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April 28, 2000
What do a kitchen table, a bag of sand hanging from the ceiling of a museum in New York, and a 100-gram spherical charge of the explosive Nitropenta in an Alpine meadow have in common? Outside the realm of Roman Signer, the three things are not inherently related, but within the world of the Swiss artist's "action sculptures" all three are candidates for spectacular experimental performances. Take, for instance, the kitchen table, which has been featured prominently in Signer's past works. The universal household furnishing can be catapulted from a hotel window, sent arcing through the air and eventually diving into the trees. It can be blown into thousands of small shards by a charge of explosives. Or it can simply be left floating on a lake, its legs centered in four empty buckets, creating a most surreal picture in the landscape.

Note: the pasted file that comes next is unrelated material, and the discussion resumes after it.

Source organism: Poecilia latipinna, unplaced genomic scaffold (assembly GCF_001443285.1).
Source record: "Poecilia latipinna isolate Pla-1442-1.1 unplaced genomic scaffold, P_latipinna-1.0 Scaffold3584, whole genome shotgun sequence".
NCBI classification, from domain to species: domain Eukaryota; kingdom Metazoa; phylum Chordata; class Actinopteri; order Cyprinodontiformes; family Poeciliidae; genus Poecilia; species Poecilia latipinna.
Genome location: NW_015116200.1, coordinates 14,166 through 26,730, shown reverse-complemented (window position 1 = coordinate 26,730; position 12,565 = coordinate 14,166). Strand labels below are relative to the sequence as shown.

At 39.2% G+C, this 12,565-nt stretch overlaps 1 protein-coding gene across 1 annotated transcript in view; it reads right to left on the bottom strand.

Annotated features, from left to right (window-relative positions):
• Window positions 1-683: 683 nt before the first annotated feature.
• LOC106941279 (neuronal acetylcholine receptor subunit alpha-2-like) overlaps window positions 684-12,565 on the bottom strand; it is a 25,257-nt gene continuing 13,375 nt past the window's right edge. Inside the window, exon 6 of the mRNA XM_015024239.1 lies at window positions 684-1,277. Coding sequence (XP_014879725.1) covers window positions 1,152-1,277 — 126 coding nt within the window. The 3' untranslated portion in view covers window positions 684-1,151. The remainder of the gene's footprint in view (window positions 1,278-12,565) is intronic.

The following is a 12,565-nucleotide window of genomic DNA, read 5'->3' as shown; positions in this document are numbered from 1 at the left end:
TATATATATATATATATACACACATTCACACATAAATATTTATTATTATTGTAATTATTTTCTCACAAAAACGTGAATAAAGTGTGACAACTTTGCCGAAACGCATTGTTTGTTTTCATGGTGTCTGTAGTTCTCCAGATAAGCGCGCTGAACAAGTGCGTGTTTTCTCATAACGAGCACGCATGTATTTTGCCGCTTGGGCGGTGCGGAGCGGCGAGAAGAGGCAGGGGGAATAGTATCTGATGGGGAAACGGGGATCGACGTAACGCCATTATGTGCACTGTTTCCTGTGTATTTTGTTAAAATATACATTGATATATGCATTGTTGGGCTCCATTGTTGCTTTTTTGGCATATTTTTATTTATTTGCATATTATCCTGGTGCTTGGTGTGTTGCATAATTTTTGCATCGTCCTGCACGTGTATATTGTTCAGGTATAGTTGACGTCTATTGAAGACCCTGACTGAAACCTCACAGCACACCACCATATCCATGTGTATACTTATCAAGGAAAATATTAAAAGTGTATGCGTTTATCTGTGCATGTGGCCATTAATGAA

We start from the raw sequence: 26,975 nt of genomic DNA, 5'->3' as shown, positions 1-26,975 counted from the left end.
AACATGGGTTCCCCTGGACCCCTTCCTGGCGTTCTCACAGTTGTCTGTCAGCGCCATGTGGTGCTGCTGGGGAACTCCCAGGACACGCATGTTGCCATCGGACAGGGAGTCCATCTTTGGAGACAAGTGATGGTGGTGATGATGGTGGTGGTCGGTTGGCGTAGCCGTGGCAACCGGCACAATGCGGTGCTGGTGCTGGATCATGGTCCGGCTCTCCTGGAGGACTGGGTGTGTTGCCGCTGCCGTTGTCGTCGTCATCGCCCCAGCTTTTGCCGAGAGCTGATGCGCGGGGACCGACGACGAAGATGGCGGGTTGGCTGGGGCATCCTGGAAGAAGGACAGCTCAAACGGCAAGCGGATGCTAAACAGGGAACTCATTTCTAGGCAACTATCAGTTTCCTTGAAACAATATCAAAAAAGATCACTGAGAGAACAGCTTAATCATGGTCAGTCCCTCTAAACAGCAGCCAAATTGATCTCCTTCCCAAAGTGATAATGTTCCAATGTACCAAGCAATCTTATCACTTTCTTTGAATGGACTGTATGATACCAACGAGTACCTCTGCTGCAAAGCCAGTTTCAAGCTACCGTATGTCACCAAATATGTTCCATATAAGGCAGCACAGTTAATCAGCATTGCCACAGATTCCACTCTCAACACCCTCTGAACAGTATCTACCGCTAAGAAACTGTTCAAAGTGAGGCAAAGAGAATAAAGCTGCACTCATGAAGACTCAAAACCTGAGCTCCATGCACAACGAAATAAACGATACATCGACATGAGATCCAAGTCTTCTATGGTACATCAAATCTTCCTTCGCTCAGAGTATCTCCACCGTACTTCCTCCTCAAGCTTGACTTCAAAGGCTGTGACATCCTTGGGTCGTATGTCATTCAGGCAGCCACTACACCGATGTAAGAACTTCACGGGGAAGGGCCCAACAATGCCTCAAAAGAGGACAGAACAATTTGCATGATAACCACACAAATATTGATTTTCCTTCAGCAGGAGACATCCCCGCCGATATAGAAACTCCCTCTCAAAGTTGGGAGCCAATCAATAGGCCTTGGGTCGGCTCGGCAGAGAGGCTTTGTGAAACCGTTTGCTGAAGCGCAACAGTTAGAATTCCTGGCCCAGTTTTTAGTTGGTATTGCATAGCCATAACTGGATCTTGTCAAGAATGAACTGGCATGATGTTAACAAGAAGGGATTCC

Born in 1938 in Appenzell, a small town in the middle of Switzerland, Roman Signer has become one of the most - and there is no more appropriate word here - explosive modern artists. After stints as an apprentice to a radio mechanic and the employee of a company producing pressure cookers, Signer worked as a structural engineering draftsman for seven years. In 1966 he entered Zurich's School of Applied Arts, transferring to a program of sculpture studies at Switzerland's Lucerne School of Design three years later. Following additional artistic experiences at the Warsaw Art Academy in Poland, Signer began his career as a freelance artist in 1972, living in the small Swiss city of St. Gallen and returning to the Lucerne School of Design as a guest lecturer from 1971 to 1994.